Thursday, December 06, 2012

Channeling P.J. De Smet

Descended from four sets of Mormon great-great-great-great grandfathers who were among the first to enter the Salt Lake Valley in 1847 through a gap along the Wasatch, my grandsons are not the first to attend one of many Catholic parochial schools there.

My mother, their great-grandmother, was sent there from Idaho to attend a Catholic high school in an unsuccessful attempt to cool her relationship in Idaho with my father as he prepared to enter the US Army and head to Europe in the closing months of WWII.

Ironically, as they made preparations for a vanguard journey the following year, those Mormon pioneer ancestors of ours gathered around a Catholic priest when he passed through the 1846 staging area they had established along both sides of the Missouri River in the land of Native Americans such as the Omaha and the Oto near Council Bluffs along the border of Iowa with Nebraska.

This Catholic priest was Belgian-born Pierre-Jean De Smet, or “P.J” as he signed his correspondence, and he had paused on a return leg of one of his many journeys throughout the upper Rocky Mountains and the Pacific Northwest that began in 1842, four years after he had established a mission for Native Americans at Council Bluffs.

Before he would die in St. Louis nearly thirty years after his encounter with my ancestors, De Smet would travel over 180,000 miles by horseback and on foot during repeated trips across the northern Rockies, often at the invitation of various tribes of Native Americans who called Catholic explorer/missionaries as “Black Robes.”  In between expeditions, he would travel back to Europe eight different times both to recoup and to raise funds.

He had volunteered to come to America in 1821 just as the fifth president of the United States, James Monroe, was sworn to a second term and the US purchase of Florida from Spain was finalized.  He was ordained a priest in 1827.

Beginning in 1831 four successive delegations of Rocky Mountain tribes of Native Americans, including Salish Flatheads and Coeur d’Alenes traveled to St. Louis to request Jesuit missionaries. Finally, an 1839 encounter with Father Des Smet brought success.

One cannot travel the edge of the upper Great Plains or the Rocky Mountain portions of Wyoming, Utah, Montana, Idaho and Washington without being reminded repeatedly of the influence of De Smet beginning with his traverse along the fault line of my youth into the very Yellowstone-Teton nook of my origins.

There, along the Henry’s Fork of the Snake River, in the corner of what is Idaho between Wyoming and Montana today, Father P.J. De Smet, of the Society of Jesuits, first joined up with the Flatheads to continue his journey over the Bitterroots to their homeland.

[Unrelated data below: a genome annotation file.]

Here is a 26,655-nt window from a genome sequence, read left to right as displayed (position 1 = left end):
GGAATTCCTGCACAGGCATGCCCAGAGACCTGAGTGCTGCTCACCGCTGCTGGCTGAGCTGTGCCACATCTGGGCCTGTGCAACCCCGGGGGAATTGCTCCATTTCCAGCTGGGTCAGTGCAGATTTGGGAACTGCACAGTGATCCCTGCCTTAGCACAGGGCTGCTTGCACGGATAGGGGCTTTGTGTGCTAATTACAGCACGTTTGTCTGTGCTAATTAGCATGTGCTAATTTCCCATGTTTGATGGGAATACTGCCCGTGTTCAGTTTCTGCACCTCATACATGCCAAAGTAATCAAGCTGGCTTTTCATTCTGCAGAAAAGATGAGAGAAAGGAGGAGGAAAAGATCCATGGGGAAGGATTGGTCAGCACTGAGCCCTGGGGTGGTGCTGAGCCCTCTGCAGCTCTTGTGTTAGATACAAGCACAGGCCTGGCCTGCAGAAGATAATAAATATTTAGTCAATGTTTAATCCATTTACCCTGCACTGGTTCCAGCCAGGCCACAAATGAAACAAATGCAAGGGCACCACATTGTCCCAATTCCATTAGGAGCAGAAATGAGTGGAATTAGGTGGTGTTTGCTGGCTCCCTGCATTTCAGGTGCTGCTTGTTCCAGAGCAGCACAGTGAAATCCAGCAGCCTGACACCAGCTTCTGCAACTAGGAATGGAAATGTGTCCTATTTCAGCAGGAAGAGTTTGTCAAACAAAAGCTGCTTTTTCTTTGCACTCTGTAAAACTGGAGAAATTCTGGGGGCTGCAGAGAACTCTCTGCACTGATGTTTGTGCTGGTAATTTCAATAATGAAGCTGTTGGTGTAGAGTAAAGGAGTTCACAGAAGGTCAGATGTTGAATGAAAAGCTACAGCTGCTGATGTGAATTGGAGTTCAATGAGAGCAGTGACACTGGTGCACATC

A trip last summer with my daughter and two grandsons to our annual lake-side rendezvous with family along the eastern Washington-northern Idaho, took us past the oldest building in Idaho.

Cataldo Mission, as it was known when I was growing up in Idaho, was designated a state historic site and park in 1975, during my early years in community-destination marketing on behalf of nearby Spokane.

Coincidentally, this was during a short period when Spokane took Coeur d’Alene under its wing until that community could form a marketing organization.

The distinctive building (shown in the photo in this blog) was erected in 1850 on a rise above the Coeur d’Alene River along what is now I 90, twenty-six miles from the town and lake bearing the same name.

The Mission of the Sacred Heart, as it was known, was established a year after De Smet had first met with the Coeur d' Alenes and established the Mission of St. Joseph along the river 35 miles south which he had given the same name.  However, the first location proved flood prone.

Less than a decade later the military used De Smet’s route to forge a wagon road past the mission and across the Bitterroots known as the Mullan Road after the officer who engineered the route, one that was later followed by I 90.

Father De Smet formed several missions on that first journey west of the Rockies and worked in a resupply trip to Vancouver, B.C. before heading back to St. Louis and his encounter in route with my Mormon ancestors as they prepared to head west.

Cataldo is the name of another “Black Robe” who, following some years later along the paths worn by De Smet, would establish a mission among the Upper Spokane Indians and would establish the first church in the nearby city of the same name about the same time one was first established in Salt Lake City.

Cataldo also initiated the humble beginnings of Gonzaga University in Spokane where I would attend law school at night beginning in 1973.

I guess you could say that my grandsons are following a 166-year family tradition of learning from Catholics.

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